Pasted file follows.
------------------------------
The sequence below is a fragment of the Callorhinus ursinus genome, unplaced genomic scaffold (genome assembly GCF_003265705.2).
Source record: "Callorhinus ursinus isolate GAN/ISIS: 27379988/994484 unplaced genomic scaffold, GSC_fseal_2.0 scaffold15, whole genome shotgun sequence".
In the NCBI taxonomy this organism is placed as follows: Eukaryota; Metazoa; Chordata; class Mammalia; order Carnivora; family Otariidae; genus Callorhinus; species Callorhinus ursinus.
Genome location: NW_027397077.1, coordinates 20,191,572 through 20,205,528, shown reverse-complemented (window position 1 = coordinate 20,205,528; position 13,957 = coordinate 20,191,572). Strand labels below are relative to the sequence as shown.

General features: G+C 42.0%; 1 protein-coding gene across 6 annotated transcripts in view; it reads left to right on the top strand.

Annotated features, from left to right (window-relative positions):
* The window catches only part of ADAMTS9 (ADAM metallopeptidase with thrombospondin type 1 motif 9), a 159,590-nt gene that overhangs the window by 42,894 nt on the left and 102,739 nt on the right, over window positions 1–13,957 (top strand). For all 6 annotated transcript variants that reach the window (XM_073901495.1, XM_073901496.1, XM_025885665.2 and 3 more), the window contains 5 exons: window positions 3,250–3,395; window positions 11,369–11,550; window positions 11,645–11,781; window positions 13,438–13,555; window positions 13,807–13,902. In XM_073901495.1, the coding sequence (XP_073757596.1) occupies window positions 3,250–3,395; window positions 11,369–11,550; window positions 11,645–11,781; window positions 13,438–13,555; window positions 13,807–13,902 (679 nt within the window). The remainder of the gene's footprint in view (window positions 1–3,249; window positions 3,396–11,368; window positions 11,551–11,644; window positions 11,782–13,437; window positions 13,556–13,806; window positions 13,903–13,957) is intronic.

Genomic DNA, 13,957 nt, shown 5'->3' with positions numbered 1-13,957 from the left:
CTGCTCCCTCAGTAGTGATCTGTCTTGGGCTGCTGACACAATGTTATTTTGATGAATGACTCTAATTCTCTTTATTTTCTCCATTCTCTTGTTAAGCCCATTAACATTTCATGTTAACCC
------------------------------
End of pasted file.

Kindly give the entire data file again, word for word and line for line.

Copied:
The sequence below is a fragment of the Callorhinus ursinus genome, unplaced genomic scaffold (genome assembly GCF_003265705.2).
Source record: "Callorhinus ursinus isolate GAN/ISIS: 27379988/994484 unplaced genomic scaffold, GSC_fseal_2.0 scaffold15, whole genome shotgun sequence".
In the NCBI taxonomy this organism is placed as follows: Eukaryota; Metazoa; Chordata; class Mammalia; order Carnivora; family Otariidae; genus Callorhinus; species Callorhinus ursinus.
Genome location: NW_027397077.1, coordinates 20,191,572 through 20,205,528, shown reverse-complemented (window position 1 = coordinate 20,205,528; position 13,957 = coordinate 20,191,572). Strand labels below are relative to the sequence as shown.

General features: G+C 42.0%; 1 protein-coding gene across 6 annotated transcripts in view; it reads left to right on the top strand.

Annotated features, from left to right (window-relative positions):
* The window catches only part of ADAMTS9 (ADAM metallopeptidase with thrombospondin type 1 motif 9), a 159,590-nt gene that overhangs the window by 42,894 nt on the left and 102,739 nt on the right, over window positions 1–13,957 (top strand). For all 6 annotated transcript variants that reach the window (XM_073901495.1, XM_073901496.1, XM_025885665.2 and 3 more), the window contains 5 exons: window positions 3,250–3,395; window positions 11,369–11,550; window positions 11,645–11,781; window positions 13,438–13,555; window positions 13,807–13,902. In XM_073901495.1, the coding sequence (XP_073757596.1) occupies window positions 3,250–3,395; window positions 11,369–11,550; window positions 11,645–11,781; window positions 13,438–13,555; window positions 13,807–13,902 (679 nt within the window). The remainder of the gene's footprint in view (window positions 1–3,249; window positions 3,396–11,368; window positions 11,551–11,644; window positions 11,782–13,437; window positions 13,556–13,806; window positions 13,903–13,957) is intronic.

Genomic DNA, 13,957 nt, shown 5'->3' with positions numbered 1-13,957 from the left:
CTGCTCCCTCAGTAGTGATCTGTCTTGGGCTGCTGACACAATGTTATTTTGATGAATGACTCTAATTCTCTTTATTTTCTCCATTCTCTTGTTAAGCCCATTAACATTTCATGTTAACCC